Stoats are larger than weasels but smaller than polecats, measuring 15-30cms tip to tail. They have reddish-brown fur with cream underneath, but the further north they are spotted an increasing proportion become white in the winter - whilst still retaining their distinctive black tipped tail.
Stoats are active day and night as they need to eat 25% of their body weight in food daily. During the breeding season a lactating female requires 100% of her body weight in food each day. This means starvation is the biggest cause of death. Stoats are largely carnivorous, mostly killing rabbits, rodents and birds.They can kill prey much larger than themselves by attacking and biting the back of the neck.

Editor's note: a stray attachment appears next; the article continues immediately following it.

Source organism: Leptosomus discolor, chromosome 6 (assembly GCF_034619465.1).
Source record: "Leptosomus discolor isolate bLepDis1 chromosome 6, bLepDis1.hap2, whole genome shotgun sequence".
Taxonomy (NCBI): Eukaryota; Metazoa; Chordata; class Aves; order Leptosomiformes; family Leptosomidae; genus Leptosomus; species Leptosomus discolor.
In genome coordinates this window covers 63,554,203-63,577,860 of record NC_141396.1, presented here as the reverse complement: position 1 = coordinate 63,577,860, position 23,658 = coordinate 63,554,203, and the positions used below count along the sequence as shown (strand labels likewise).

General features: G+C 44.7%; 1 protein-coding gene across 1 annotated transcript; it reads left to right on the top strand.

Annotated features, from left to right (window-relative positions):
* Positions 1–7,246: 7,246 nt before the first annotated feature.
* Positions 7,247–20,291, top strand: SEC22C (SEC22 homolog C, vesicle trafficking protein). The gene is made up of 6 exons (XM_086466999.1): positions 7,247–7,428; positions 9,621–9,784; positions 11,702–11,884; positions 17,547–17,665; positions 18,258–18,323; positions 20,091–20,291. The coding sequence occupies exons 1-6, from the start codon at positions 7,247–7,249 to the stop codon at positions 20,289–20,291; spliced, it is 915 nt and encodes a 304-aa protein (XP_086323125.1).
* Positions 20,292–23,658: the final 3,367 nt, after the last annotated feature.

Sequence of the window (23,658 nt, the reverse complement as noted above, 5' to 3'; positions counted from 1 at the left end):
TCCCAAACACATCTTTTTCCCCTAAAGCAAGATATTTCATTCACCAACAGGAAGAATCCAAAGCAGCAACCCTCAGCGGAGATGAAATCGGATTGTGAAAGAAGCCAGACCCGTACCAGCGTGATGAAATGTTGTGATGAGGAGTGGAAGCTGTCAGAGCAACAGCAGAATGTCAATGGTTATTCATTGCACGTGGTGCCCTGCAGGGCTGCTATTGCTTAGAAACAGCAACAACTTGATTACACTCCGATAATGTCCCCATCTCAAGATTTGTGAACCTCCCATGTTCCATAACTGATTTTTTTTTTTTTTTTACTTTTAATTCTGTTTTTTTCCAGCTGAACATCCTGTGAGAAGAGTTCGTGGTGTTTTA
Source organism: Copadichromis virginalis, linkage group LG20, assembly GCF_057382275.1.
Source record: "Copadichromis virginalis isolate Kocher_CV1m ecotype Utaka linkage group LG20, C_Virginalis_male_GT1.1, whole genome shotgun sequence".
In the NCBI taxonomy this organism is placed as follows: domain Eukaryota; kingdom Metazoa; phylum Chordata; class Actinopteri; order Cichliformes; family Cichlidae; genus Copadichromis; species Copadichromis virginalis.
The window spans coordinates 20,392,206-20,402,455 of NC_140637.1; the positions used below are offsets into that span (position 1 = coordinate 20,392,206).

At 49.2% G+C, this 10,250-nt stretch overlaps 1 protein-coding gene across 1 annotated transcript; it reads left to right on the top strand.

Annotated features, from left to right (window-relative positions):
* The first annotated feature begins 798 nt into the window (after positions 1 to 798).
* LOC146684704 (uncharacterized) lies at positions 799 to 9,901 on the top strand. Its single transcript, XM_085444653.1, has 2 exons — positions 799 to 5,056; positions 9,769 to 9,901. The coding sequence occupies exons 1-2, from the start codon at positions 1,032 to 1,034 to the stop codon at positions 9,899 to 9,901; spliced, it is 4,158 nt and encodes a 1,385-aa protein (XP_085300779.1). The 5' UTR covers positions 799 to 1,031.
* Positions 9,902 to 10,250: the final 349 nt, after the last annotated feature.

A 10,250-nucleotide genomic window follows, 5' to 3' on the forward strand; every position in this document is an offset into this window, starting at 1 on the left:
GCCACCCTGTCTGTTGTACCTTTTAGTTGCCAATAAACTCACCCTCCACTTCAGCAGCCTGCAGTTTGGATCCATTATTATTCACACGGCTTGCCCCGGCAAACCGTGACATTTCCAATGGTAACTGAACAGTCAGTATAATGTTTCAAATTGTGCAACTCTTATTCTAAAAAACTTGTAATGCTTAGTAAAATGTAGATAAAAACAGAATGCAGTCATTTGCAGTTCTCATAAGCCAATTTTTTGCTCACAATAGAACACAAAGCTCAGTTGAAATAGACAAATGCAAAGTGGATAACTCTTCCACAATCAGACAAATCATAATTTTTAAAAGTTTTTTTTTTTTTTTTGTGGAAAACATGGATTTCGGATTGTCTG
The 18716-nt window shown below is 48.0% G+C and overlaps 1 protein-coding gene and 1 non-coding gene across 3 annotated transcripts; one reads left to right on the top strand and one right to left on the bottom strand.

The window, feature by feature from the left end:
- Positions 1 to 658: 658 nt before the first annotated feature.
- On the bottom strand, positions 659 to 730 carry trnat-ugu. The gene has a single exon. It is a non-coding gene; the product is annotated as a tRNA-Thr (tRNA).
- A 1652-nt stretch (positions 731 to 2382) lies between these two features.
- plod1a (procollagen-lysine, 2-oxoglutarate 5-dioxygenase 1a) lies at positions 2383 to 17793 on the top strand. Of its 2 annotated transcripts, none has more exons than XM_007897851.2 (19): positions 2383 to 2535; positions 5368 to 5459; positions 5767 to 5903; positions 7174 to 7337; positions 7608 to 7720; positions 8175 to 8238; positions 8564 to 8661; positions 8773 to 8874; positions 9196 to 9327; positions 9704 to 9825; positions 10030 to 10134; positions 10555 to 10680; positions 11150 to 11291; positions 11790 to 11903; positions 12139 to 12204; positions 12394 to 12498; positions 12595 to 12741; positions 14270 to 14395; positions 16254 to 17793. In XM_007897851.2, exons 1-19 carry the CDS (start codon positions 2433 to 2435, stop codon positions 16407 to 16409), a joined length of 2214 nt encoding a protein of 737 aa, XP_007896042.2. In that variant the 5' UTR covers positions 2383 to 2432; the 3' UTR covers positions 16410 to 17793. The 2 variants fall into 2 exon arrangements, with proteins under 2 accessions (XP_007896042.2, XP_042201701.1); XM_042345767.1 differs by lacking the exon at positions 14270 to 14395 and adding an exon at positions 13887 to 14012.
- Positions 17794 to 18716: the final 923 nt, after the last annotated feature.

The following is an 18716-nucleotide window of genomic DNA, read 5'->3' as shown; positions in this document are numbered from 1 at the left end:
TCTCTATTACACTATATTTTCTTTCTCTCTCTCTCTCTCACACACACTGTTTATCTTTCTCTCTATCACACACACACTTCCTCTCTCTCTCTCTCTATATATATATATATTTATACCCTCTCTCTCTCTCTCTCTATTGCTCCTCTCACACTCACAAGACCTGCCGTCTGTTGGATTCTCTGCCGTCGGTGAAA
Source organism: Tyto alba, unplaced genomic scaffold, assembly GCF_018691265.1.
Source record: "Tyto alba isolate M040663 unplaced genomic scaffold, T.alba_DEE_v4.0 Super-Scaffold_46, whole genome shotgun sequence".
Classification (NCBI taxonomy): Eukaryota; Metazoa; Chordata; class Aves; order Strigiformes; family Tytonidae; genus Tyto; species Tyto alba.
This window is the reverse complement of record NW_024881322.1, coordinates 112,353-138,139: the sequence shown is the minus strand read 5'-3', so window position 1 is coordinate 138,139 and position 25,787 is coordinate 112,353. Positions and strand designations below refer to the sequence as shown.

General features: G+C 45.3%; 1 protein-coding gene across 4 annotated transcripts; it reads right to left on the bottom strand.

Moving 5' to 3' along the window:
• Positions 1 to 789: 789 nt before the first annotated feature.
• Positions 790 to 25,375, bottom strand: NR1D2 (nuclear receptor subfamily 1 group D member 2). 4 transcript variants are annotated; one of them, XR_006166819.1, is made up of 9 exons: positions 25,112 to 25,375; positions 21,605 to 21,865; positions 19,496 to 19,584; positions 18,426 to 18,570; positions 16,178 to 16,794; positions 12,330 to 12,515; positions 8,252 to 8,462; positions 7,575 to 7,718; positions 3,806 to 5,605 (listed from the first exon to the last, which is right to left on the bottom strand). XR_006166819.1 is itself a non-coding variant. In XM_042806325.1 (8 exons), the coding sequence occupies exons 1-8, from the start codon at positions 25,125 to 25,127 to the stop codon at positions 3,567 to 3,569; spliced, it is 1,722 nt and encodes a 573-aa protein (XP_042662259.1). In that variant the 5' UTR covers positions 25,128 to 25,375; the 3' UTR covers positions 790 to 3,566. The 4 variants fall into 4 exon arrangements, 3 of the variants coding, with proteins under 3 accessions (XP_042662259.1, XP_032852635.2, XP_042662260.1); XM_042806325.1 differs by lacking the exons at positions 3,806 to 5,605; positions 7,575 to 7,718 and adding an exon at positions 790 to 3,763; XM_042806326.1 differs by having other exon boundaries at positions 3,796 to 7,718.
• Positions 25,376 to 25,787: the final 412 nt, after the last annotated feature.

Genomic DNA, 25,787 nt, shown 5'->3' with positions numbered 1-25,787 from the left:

Stoats are terrestrial predators but they can swim (occasionally taking fish) and climb, and they pursue prey in their tunnels. This strategy enables them to survive under ground for several days when the land is covered in snow. Stoats are solitary and territorial and have a range of up to 2 0.2Km Ha, with between 2 and 10 dens. They are adaptable creatures which colonise a variety of habitats - hedgerows woodland, grassland, shrubby river banks, grassy meadows and stone walls. Stoats are particularly dependant on good populations of rabbits, the preferred prey, in contrast to smaller weasels which feed mainly on field voles.